Three Strike Rule

Charged with a felony and prior strikes on your record?

Having a prior strike greatly impacts the case for the simple reason it gives the DA greater leverage in forcing a plea of guilty on the new offense, since the risk of going to trial on the new offense and losing is far too great – no probation, double the prison sentence, must serve 80% of the prison sentence imposed.

On these cases it is typical for the DA to offer the low prison term doubled – usually 32 months – assuming the new offense is a low-grade, non-violent felony. If the strike is fairly old – at least 10 years, sometimes the DA will agree to strike the strike for a plea of guilty on the new offense.

This does not mean that strike cases cannot be defended, it just means there is a greater element of risk involved in defending them. For one thing, the court has the discretion, established in the Romerocase, to set aside the "strike" at sentencing even over the DA's objection, if the strike is fairly old and imposing the strike sentence would result in a sentence disproportionate to the severity of the new offense.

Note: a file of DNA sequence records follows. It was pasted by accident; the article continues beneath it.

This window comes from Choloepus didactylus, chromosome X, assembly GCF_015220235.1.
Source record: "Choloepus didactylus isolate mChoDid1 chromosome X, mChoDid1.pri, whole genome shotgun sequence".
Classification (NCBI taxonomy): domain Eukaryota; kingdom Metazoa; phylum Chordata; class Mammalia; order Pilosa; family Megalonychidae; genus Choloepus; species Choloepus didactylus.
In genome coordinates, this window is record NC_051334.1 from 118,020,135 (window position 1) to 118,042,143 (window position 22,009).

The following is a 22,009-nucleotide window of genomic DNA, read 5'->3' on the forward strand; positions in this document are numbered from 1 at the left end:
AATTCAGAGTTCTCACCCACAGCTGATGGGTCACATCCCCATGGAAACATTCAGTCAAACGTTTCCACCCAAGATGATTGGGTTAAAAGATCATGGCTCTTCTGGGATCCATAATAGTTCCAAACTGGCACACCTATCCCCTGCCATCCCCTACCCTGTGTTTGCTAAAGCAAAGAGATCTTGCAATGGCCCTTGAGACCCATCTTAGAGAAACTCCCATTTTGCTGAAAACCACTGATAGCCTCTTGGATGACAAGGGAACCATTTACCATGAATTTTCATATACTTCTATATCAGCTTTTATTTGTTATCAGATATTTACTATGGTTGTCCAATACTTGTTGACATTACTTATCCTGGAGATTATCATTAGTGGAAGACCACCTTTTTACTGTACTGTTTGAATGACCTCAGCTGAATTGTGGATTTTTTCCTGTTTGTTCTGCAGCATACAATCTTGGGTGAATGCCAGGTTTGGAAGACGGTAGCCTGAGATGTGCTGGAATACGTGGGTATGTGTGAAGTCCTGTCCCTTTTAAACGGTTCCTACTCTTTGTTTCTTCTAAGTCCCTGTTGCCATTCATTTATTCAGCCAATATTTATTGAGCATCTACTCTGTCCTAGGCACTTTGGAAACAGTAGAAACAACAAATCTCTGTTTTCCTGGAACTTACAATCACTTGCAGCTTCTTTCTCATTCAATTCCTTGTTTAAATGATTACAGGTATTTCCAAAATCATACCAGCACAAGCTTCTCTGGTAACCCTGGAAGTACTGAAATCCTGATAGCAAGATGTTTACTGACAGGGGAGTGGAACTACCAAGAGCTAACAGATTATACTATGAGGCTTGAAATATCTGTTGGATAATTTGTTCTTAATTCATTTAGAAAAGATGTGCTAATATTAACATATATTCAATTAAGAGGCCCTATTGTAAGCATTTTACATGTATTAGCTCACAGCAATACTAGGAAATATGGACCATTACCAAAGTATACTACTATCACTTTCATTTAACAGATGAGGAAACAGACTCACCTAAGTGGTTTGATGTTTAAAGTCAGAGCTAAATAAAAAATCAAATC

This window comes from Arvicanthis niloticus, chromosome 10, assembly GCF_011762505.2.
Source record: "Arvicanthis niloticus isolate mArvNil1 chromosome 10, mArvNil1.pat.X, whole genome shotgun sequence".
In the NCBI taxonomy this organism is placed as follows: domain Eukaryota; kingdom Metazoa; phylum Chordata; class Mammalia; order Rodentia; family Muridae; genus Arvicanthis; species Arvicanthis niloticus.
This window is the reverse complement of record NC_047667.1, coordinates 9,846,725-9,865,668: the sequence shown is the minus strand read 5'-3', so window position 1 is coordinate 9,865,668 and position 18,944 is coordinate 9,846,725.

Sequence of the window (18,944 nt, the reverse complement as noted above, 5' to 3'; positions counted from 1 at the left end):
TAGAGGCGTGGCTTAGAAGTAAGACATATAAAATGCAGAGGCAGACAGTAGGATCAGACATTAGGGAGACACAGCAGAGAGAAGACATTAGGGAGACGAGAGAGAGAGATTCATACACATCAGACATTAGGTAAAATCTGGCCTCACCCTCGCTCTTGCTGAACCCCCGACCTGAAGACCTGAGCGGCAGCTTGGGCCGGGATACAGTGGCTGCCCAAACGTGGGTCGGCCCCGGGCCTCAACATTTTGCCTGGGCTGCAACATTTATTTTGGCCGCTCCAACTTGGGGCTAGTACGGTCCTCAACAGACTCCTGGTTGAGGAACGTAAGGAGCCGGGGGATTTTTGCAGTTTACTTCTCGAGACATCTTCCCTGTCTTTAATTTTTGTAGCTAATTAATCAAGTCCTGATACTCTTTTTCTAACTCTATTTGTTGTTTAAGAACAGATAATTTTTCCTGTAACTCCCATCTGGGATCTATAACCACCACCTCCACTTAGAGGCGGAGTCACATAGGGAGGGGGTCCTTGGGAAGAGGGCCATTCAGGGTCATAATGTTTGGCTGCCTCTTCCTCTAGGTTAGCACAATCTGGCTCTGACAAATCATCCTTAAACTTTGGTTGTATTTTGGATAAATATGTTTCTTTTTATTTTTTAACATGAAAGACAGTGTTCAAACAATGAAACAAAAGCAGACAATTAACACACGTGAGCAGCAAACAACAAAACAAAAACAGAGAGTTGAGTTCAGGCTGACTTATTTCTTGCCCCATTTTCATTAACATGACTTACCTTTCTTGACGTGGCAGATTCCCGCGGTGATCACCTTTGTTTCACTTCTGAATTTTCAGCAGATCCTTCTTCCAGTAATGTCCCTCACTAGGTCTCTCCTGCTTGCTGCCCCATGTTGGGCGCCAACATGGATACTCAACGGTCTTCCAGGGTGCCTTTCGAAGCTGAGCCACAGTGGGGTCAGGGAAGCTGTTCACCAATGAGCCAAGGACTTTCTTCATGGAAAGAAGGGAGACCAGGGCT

On someone with two "strikes" the law requires a 25-to-life sentence, which is absurdly harsh if the new felony is a low-grade, non-violent felony. Usually in these cases the DA will be willing to strike one "strike" for a plea of guilty on the new case, but even that sentence can be too severe.

Obviously, if you have one or more strikes on your record, and are charged with a new felony, it is imperative that you seek competent counsel, as the stakes are very high.